Another Remembrance Day - for Heroes of the Struggle Against Mining, Oil and GasPublished by MAC on 2011-11-14
Source: Statement (2011-11-10)
Though considerably overshadowed by the Commonwealth's official "Remembrance Day" on Friday 11 November, last week saw another significant Day to Remember.
Sixteen years after environmental justice campaigner Ken Saro Wiwa was judicially murdered by the Nigerian state on 10 November 1995, Friends of the Earth International groups commemorated "Heroes and Martyrs in the Struggle Against Mining, Oil and Gas".
FOEI highlighted Saro Wiwa, along with fifteen others who have gone to their deaths in that struggle - the latest being Father Fausto Tenorio in the Philippines. See: Philippines: Where is the safety?
The group's chairperson, Nnimmo Bassey, acknowledged that many others "have been murdered in Asia, Africa, and the Americas for defending life and their territories", adding:
"We demand an end to the repression against those who defend life and an end to the criminalization of the people who defend their territories. The work of our heroes shall not be in vain."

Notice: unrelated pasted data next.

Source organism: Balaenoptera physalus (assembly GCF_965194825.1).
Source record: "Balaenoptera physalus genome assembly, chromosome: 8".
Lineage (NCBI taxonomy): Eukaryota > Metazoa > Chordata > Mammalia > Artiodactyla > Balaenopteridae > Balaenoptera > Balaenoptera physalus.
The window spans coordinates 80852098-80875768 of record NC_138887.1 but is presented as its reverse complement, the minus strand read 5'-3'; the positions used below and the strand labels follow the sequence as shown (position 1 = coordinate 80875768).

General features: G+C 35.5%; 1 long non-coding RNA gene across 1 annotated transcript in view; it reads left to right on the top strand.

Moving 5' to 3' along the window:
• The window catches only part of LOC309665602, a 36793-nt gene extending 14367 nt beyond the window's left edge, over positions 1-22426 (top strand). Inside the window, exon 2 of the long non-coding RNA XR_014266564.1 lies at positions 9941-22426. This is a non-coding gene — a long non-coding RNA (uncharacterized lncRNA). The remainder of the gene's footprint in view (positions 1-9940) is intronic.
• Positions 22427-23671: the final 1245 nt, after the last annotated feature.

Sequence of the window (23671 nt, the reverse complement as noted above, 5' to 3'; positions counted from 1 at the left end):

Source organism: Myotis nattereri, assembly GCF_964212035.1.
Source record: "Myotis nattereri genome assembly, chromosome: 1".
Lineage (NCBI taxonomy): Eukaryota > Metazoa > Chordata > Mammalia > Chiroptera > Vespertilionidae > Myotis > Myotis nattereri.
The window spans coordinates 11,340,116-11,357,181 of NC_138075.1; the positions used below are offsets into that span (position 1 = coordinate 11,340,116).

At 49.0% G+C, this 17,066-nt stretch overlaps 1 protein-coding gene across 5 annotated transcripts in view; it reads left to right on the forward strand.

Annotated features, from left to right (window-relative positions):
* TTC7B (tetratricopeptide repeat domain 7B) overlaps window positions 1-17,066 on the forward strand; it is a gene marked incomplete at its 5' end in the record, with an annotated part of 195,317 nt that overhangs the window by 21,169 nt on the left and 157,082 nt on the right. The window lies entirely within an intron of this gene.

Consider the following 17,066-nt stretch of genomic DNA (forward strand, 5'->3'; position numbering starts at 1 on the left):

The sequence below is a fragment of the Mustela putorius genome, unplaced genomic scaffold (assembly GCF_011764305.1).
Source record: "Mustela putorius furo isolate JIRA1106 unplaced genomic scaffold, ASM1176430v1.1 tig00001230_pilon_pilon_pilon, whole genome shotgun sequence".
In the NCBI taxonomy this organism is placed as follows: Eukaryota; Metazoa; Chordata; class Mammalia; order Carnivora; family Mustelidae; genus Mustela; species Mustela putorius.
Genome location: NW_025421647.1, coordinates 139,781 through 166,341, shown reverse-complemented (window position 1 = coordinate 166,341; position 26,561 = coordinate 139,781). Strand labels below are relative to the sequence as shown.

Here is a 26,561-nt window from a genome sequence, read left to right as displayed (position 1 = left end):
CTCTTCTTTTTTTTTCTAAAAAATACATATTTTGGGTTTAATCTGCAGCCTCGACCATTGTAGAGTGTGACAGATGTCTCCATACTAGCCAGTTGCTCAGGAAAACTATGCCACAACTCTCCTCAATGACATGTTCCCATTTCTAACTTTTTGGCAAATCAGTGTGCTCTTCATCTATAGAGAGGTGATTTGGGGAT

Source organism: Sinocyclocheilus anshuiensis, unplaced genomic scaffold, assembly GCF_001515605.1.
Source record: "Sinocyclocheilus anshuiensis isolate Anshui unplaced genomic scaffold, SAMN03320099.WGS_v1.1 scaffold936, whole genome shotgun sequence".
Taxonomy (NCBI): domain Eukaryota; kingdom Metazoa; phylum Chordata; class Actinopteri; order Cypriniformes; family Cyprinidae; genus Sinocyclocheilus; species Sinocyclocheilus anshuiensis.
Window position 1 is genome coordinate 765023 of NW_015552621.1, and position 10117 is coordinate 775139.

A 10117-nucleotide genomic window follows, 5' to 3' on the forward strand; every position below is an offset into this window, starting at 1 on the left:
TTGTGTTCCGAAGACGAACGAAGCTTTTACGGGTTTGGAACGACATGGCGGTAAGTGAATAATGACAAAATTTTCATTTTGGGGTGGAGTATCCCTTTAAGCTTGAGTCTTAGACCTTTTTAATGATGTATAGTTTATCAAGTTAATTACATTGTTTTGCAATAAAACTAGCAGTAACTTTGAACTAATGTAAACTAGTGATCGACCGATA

Statement on the Global Day of Remembrance of Heroes, Heroines and Martyrs in the Struggle Against Mining, Oil and gas
Friends of the Earth International (FOEI)
10 November 2011
We Condemn the Killings!!
In recent years governments have encouraged foreign investment in mineral rich countries in the framework of free trade agreements in order to exploit natural commons, converted into resources and commodities in the capitalist logic.
The extractive industry of endless accumulation and accelerated irrational exploitation of nature brings a new form of appropriation of land and territories in the hands of large multinational corporations, in the process robbing communities and peasants of their means of subsistence.